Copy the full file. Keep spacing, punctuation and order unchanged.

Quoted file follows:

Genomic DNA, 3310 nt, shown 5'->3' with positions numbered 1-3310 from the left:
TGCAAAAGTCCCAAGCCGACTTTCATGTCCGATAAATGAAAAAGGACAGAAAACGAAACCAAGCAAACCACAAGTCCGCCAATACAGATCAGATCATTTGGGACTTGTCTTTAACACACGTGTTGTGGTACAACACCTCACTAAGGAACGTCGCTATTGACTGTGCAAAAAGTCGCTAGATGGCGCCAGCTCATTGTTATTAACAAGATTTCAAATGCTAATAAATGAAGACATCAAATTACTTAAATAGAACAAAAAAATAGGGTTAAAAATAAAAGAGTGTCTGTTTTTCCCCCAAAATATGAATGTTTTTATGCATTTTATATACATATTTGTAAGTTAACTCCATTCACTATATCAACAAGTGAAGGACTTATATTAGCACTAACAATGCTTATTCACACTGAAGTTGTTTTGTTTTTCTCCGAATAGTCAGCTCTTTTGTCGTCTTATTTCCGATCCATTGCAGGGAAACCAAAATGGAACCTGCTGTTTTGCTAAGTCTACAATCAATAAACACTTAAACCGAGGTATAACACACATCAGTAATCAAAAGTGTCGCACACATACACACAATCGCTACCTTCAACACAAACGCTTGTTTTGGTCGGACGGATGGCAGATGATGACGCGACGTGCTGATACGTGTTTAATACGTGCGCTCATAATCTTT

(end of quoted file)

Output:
Genomic DNA, 3310 nt, shown 5'->3' with positions numbered 1-3310 from the left:
TGCAAAAGTCCCAAGCCGACTTTCATGTCCGATAAATGAAAAAGGACAGAAAACGAAACCAAGCAAACCACAAGTCCGCCAATACAGATCAGATCATTTGGGACTTGTCTTTAACACACGTGTTGTGGTACAACACCTCACTAAGGAACGTCGCTATTGACTGTGCAAAAAGTCGCTAGATGGCGCCAGCTCATTGTTATTAACAAGATTTCAAATGCTAATAAATGAAGACATCAAATTACTTAAATAGAACAAAAAAATAGGGTTAAAAATAAAAGAGTGTCTGTTTTTCCCCCAAAATATGAATGTTTTTATGCATTTTATATACATATTTGTAAGTTAACTCCATTCACTATATCAACAAGTGAAGGACTTATATTAGCACTAACAATGCTTATTCACACTGAAGTTGTTTTGTTTTTCTCCGAATAGTCAGCTCTTTTGTCGTCTTATTTCCGATCCATTGCAGGGAAACCAAAATGGAACCTGCTGTTTTGCTAAGTCTACAATCAATAAACACTTAAACCGAGGTATAACACACATCAGTAATCAAAAGTGTCGCACACATACACACAATCGCTACCTTCAACACAAACGCTTGTTTTGGTCGGACGGATGGCAGATGATGACGCGACGTGCTGATACGTGTTTAATACGTGCGCTCATAATCTTT